Change - "The Glow of Love"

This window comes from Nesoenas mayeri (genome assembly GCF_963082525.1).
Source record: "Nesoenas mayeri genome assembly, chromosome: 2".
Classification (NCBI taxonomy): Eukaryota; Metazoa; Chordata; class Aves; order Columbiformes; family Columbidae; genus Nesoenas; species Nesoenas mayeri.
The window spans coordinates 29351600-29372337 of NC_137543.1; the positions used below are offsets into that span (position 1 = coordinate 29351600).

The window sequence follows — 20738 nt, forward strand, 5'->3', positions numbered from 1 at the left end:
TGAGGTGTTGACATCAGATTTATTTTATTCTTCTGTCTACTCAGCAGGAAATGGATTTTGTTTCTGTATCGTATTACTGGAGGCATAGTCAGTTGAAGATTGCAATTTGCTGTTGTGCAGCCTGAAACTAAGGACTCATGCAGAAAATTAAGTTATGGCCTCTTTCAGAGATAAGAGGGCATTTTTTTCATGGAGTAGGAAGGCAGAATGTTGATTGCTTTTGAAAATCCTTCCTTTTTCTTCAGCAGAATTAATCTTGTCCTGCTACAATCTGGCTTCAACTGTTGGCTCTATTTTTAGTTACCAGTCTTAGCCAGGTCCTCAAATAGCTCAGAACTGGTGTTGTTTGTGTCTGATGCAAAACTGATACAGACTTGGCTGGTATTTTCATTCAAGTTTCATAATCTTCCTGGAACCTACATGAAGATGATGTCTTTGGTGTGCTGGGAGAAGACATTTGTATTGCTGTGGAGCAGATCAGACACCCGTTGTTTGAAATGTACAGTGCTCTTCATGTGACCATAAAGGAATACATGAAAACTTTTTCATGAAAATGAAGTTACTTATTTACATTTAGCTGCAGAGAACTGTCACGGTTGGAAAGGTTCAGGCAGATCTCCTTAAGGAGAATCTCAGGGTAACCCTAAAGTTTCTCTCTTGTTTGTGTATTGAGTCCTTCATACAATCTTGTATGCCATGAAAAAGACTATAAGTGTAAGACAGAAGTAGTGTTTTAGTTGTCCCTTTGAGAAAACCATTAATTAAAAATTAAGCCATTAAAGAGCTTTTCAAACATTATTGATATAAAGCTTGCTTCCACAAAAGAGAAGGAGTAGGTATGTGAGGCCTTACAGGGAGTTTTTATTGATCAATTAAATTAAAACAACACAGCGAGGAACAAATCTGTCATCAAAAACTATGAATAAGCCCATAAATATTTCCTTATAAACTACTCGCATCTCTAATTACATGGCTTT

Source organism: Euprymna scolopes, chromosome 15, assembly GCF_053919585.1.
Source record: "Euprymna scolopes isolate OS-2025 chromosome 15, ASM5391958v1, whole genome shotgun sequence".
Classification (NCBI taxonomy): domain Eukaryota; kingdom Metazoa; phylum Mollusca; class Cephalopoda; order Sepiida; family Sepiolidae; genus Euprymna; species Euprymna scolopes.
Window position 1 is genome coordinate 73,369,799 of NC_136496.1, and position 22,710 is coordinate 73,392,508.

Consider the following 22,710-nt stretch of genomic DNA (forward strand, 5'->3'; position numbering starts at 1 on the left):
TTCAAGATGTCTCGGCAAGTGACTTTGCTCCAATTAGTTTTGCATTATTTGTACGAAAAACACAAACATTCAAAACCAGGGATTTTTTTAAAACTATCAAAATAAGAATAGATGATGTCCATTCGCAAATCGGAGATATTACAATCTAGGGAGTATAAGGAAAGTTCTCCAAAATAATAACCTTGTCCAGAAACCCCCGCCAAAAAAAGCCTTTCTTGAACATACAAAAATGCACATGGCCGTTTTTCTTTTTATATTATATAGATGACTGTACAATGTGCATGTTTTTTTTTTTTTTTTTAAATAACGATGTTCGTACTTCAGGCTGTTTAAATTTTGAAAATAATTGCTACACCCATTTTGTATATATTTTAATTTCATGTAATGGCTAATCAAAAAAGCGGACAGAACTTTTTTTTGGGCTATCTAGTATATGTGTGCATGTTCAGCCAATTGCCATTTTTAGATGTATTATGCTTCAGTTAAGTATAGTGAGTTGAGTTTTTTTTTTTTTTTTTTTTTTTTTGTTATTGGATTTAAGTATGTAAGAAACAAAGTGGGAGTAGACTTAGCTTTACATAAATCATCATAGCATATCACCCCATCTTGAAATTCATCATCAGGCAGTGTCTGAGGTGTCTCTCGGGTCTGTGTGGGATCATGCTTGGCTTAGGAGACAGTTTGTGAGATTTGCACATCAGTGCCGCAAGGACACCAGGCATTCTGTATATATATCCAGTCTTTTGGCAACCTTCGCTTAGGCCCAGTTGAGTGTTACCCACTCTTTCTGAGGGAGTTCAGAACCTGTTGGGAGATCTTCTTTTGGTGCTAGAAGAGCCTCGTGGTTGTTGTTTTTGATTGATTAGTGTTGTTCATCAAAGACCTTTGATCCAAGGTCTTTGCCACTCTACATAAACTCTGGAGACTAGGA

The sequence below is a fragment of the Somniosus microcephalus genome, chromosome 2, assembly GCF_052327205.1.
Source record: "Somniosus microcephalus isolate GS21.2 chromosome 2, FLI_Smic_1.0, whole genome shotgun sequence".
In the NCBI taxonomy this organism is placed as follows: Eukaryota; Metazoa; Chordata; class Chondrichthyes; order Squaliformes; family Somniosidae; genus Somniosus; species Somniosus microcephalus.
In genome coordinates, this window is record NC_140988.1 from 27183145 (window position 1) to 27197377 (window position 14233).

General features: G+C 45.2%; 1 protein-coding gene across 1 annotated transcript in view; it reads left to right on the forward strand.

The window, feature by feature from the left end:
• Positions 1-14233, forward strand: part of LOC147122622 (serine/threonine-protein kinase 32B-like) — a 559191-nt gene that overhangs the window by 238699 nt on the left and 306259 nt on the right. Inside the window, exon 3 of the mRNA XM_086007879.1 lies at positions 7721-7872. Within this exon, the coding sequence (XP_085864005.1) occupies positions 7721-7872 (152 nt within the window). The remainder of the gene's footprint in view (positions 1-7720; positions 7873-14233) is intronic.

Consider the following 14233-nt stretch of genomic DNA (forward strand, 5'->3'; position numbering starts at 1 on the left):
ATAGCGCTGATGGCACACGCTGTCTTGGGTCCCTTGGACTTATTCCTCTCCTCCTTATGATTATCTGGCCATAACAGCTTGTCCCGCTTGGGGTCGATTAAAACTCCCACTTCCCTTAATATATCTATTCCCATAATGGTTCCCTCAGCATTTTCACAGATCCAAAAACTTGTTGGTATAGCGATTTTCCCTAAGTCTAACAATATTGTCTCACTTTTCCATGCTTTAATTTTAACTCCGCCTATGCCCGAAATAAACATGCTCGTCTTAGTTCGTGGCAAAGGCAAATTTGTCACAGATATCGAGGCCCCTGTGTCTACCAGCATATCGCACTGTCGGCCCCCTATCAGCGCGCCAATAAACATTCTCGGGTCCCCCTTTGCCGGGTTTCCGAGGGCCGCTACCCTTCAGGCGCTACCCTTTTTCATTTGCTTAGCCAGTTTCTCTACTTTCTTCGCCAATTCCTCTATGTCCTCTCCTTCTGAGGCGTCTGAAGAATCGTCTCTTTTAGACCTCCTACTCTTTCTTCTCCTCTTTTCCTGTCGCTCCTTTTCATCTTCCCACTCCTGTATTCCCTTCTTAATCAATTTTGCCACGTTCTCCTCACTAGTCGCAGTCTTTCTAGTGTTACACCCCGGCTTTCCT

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Never sold on the soul audience's high regard for Luther Vandross' songwriting (Robert Christgau, at his succinct best, dismised most of it as "humdrum"), especially his ballads (the world needs more lachrymose-or-worse R&B ballads like it needs another set of New York scenesters grinding postpunk signifiers into clean rhythm guitar licks), I turn to "The Glow of Love," the 1980 hit he scored with Change, which he had no hand in writing or producing. A Chic song in all but name -- given Nile Rodgers and the late Bernard Edwards' reputation for parsimony when it came to clearing samples, it's odd they didn't blink when this stormed up the charts -- it conjures an evanescence as unforced as a winter morning observed over a postcoital cigarette. This is one of the rare songs that creates and sustains a state of grace. "The Glow of Love" flickers at the same temperature for most of its five minutes, in large part thanks to the interplay between the "Good Times" piano and the block chords played on an unobtrusive synth. And then Luther. How churlish my earlier criticism of Vandross' lack of vocal gravitas seems in this context. Who needs gravitas when you sound this alive, so there? Buoyant, creamy, ethereal, androgynous, he adds layers of subtext to the lyric "so new and true and gay," forging the link between agape and eros like Al Green's "Simply Beautiful" was just a schoolboy idyll on the bus home (it made perfect sense when wan Janet Jackson sampled this in "All For You"). In much the same way that Sir Bryan Ferry has chased the Mother of Pearl through the mists of Avalon for well over 30 years, Vandross' attempts in his own work to reproduce what he achieved on "The Glow of Love" are no less touching for being quixotic. He understood as early as 1980 that happiness is but a glow, a frisson, an experience forged from equal parts memory and imagination.